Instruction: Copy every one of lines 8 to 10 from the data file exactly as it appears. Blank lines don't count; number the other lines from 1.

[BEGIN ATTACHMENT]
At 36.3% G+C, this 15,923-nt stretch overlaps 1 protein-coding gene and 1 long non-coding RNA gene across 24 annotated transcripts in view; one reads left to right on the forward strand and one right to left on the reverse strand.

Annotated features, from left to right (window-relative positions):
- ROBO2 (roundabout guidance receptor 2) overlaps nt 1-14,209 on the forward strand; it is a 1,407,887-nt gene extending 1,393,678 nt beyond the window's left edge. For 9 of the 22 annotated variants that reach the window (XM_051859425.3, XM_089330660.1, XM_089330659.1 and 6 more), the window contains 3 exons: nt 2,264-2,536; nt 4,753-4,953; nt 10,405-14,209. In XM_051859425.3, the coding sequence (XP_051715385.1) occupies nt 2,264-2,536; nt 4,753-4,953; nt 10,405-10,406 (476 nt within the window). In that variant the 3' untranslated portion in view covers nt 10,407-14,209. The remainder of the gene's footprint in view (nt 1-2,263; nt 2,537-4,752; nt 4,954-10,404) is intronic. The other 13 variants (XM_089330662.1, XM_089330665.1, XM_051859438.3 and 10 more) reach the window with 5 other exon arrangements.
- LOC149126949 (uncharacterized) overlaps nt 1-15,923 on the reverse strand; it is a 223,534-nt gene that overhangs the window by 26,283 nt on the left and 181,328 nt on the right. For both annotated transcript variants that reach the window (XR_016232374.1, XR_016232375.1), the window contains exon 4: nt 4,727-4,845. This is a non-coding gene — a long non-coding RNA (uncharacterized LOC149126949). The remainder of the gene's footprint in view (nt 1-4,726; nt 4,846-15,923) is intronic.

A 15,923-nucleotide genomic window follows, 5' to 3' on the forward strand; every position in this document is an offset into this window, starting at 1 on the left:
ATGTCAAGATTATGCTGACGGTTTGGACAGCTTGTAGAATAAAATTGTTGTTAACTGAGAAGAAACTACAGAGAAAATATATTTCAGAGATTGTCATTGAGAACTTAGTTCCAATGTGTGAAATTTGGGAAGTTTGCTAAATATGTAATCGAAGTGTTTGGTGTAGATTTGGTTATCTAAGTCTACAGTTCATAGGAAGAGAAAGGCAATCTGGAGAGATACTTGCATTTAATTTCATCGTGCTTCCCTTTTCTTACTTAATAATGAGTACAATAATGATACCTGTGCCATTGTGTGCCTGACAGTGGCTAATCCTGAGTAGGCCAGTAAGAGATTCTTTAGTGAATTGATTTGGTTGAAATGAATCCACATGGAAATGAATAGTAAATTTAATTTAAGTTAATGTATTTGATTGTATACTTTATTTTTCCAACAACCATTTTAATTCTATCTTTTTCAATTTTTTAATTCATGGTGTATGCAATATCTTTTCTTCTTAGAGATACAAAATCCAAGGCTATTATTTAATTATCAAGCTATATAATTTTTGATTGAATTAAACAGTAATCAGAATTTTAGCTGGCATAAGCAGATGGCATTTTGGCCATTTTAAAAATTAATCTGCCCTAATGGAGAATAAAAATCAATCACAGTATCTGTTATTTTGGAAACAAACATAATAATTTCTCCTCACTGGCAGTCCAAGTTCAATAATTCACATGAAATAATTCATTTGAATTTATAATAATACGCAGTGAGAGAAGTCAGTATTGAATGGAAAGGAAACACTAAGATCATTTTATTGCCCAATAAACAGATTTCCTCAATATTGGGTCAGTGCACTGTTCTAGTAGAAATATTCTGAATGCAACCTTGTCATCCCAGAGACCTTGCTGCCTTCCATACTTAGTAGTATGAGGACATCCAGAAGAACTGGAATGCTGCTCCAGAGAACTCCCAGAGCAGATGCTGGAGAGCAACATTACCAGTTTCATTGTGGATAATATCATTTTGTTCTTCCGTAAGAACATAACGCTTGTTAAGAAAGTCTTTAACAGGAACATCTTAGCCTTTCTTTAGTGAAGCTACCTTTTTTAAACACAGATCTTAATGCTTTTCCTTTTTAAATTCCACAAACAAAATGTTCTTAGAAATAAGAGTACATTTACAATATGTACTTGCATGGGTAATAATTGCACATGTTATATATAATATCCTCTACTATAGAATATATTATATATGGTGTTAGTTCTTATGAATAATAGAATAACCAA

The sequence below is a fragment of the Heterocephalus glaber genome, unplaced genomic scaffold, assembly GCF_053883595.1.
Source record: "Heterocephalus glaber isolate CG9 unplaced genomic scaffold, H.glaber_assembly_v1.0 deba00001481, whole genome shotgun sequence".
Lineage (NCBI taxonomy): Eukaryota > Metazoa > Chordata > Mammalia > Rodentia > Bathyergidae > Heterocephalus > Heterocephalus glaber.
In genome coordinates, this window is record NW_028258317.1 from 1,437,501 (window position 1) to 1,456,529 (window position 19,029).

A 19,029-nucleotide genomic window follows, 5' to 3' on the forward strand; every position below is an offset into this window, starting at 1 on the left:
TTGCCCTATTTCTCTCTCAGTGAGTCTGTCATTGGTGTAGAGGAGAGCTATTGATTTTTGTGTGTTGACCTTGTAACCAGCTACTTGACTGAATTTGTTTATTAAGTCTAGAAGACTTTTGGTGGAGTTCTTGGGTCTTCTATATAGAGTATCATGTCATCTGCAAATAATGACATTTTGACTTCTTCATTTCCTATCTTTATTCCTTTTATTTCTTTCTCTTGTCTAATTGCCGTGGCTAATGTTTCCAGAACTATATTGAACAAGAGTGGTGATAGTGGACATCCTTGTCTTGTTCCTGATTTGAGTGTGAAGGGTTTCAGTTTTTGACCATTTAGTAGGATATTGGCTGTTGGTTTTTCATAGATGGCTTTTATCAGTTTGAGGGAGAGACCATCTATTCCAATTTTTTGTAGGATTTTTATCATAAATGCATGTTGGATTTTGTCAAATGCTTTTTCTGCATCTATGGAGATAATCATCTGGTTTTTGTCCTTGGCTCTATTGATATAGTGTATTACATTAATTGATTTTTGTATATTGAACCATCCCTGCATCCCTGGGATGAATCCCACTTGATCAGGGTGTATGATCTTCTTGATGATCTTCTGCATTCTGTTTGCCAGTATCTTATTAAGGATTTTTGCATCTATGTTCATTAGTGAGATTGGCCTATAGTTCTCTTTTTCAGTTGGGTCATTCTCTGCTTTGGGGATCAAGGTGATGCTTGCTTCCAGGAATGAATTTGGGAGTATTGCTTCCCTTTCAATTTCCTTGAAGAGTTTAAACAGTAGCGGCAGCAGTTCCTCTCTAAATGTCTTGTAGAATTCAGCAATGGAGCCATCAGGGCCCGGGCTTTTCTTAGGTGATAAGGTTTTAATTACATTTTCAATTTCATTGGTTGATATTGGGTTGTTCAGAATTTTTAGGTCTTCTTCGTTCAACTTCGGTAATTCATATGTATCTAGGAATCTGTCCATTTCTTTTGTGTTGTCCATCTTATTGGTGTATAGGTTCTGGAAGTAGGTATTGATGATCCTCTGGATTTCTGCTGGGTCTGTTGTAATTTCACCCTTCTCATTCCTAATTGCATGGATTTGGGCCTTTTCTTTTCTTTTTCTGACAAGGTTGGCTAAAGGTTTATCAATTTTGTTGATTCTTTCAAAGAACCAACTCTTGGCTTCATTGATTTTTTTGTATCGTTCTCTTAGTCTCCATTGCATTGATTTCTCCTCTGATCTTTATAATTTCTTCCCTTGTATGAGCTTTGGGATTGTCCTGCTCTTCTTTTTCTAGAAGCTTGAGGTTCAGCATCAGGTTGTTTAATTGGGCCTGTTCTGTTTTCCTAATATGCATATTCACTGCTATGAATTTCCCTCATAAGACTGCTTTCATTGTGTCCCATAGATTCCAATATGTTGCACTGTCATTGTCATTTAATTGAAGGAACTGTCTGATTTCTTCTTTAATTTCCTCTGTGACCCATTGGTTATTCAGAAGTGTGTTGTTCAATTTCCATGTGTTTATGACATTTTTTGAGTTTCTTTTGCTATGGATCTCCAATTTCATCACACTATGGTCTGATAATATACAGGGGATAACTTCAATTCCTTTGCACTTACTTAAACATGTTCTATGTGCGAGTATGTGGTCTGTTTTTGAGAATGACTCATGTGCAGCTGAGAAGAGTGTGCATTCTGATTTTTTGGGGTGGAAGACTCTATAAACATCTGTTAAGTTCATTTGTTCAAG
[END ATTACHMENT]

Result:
Source record: "Heterocephalus glaber isolate CG9 unplaced genomic scaffold, H.glaber_assembly_v1.0 deba00001481, whole genome shotgun sequence".
Lineage (NCBI taxonomy): Eukaryota > Metazoa > Chordata > Mammalia > Rodentia > Bathyergidae > Heterocephalus > Heterocephalus glaber.
In genome coordinates, this window is record NW_028258317.1 from 1,437,501 (window position 1) to 1,456,529 (window position 19,029).